By Monica Brown
As a colleague of mine says, “our collective goal is to help our youngest people grow into the greatest older people they can become.”
As a funder who is focused on making sure all young children are physically and emotionally healthy as they enter kindergarten, we know that the first five years of a person’s life are some of the most critical and present the greatest opportunity for learning.
Our health and our lives can be predicted by the access, or lack of access, to resources we had as children. With a focus on school readiness, we are working to ensure children have the necessary building blocks essential to accomplishing this goal, but also to improve their health and life outcomes well into adulthood.
Research shows that investing in a child’s development from the time they are born until they are 5 years old results in positive social, cognitive and economic gains well beyond childhood. Core to providing this foundation is ensuring that children are in homes, schools and other places that can support their development and ability to thrive.
However, research shows that almost half of the population will experience a traumatic event such as: witnessing a violent crime, domestic violence, terrorism/war or sexual abuse. These experiences can have an immediate and long lasting impact throughout a person’s life. How often these incidents occur, as well as the consequences, are greater for children of color and those impacted by poverty. We’ve known about the effects of early traumatic experiences since the late 1990s, when researchers conducted the now infamous Adverse Childhood Experiences (ACE) study. Almost two decades later, the ACE study is just as informative today in helping us understand why some children don’t see the same gains as others.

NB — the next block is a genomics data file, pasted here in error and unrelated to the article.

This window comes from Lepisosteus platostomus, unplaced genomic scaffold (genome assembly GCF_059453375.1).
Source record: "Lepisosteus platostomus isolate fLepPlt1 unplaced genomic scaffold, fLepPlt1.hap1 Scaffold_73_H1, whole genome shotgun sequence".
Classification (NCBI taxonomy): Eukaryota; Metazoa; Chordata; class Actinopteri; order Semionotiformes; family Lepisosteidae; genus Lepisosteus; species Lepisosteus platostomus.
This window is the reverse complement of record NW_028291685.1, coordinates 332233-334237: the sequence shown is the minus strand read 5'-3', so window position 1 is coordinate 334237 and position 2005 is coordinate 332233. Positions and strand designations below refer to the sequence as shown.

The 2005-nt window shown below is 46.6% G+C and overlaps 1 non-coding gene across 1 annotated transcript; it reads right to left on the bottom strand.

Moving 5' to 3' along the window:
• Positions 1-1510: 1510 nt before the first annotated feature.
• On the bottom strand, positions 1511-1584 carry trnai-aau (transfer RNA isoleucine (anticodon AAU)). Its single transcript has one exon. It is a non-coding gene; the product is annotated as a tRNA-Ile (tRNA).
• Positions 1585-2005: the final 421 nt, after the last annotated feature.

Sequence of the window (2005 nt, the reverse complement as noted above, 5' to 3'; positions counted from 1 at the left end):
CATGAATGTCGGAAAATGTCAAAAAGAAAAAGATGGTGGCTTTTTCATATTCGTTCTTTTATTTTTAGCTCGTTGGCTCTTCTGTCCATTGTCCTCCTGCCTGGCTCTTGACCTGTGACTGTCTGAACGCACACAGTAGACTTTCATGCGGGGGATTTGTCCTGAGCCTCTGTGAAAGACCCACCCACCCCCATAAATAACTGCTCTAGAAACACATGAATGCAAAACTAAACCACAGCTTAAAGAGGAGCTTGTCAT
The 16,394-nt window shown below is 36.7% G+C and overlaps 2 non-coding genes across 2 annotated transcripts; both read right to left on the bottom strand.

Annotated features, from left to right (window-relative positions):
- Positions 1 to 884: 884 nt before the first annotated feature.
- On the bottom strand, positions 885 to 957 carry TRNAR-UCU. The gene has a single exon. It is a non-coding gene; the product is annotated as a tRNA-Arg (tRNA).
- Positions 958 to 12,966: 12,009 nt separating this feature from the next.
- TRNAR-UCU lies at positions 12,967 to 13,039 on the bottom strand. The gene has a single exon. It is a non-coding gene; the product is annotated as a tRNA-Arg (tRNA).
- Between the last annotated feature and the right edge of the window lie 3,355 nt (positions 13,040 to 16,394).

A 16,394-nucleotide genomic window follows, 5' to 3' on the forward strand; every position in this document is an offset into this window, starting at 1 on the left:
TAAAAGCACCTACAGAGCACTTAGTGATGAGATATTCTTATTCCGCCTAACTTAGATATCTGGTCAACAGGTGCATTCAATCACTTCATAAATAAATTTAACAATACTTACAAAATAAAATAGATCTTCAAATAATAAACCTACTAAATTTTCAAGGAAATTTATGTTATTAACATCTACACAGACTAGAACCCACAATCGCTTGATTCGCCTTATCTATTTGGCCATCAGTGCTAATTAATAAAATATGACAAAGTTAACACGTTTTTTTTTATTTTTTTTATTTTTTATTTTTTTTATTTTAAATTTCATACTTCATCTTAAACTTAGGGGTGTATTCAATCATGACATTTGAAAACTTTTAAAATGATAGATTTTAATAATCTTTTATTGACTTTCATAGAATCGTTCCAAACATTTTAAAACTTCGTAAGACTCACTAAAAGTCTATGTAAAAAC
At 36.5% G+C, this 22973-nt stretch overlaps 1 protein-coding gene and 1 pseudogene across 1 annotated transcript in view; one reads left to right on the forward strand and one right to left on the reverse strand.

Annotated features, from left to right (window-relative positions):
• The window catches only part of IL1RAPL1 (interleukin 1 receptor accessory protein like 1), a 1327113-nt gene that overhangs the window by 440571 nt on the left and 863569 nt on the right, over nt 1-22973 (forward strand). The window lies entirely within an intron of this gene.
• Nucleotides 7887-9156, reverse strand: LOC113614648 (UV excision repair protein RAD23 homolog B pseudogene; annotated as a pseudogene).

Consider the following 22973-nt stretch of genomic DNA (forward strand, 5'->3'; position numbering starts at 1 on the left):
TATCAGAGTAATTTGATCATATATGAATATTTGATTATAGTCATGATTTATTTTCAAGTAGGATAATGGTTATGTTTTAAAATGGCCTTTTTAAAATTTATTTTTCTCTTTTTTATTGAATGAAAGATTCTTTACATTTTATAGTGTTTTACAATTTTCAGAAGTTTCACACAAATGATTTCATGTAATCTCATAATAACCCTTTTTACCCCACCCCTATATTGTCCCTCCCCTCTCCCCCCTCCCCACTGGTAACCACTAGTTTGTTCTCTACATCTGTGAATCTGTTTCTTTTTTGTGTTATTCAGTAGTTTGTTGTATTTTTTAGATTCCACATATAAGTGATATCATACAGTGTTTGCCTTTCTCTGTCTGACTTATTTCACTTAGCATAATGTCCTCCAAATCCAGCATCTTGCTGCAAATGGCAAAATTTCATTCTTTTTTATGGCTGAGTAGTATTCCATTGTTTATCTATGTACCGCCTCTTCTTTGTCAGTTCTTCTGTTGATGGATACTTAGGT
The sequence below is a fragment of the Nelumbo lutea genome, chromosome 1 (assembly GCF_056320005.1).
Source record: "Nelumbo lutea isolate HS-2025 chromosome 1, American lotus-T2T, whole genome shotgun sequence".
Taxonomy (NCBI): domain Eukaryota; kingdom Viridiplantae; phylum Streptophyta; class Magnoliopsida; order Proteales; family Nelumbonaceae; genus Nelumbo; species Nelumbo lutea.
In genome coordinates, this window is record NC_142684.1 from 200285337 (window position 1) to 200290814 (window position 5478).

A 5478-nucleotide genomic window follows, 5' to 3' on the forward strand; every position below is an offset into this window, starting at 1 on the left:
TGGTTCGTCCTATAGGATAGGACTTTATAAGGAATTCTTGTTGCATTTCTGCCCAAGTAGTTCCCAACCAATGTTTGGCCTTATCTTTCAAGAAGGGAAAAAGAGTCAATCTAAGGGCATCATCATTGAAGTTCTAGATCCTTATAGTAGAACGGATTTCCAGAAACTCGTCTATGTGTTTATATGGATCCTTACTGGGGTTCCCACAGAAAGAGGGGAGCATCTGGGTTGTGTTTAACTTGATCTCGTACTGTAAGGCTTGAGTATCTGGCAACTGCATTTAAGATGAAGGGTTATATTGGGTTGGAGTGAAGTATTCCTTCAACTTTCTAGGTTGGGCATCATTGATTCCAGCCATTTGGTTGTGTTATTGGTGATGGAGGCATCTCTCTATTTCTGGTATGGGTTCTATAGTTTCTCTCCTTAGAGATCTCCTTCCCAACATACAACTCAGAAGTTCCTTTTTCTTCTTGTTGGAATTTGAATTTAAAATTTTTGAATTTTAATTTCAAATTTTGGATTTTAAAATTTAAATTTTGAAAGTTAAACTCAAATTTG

The long term effects of trauma vary based on how a person experiences the event, and how a person interprets the event. Children who are exposed to toxic stress over an extended period of time can experience a physiological impact which can negatively impact their brain development and negatively impact their health. As we work to prevent avoidable traumatic events, it is just as important to mitigate the impact of these experiences and help children and families build resilience. The ACE study forces us to ask – what do children need to prevent or reduce the lasting impact of trauma throughout their lives?
Knowing how trauma can have such a pervasive effect on a child’s development, we need to intervene at an earlier age. However, we need to understand that there is risk involved as well as potential rewards.
Researcher Dr.Sarah Watamura describes it this way, “without the immature brain at birth how could we each have individual possibility? If we were ‘hardwired’ like some other mammals – think of the baby giraffe that walks within minutes of being born – it wouldn’t take us 10-12 months to walk but we also wouldn’t have the ability to adapt to our varied environments.”
Knowing this provides vast opportunity to provide a rich nurturing environment for our kids and the ability to intervene when needed.
The residual effects of poverty and trauma do not have to be predictors of a child’s abilities, opportunities or quality of life. Addressing the effects of poverty and trauma by building resiliency creates the perfect opportunity for the Health Foundation to build on our previous and current investments in the health of children ages birth to 5.
We have been committed to improving and learning about children’s social and emotional health through projects such as: PEDALS and Help Me Grow, and our support of the spread of evidence based maternal and child health interventions to help us think through how our resources can continue to impact the life outcomes of our children.
We remain committed to this work and will continue to build on our existing programs and develop new ones. For our first step in this process, we’re supporting a community-wide trauma scan in western New York to give us greater insights into what our needs are as it relates to trauma interventions. We look forward to sharing the findings with community partners and to inform our future efforts.
As researcher and author Dr. Brene Brown said, “Of all the things trauma takes away from us, the worst is our willingness, or even our ability to be vulnerable. There’s a reclaiming that has to happen.”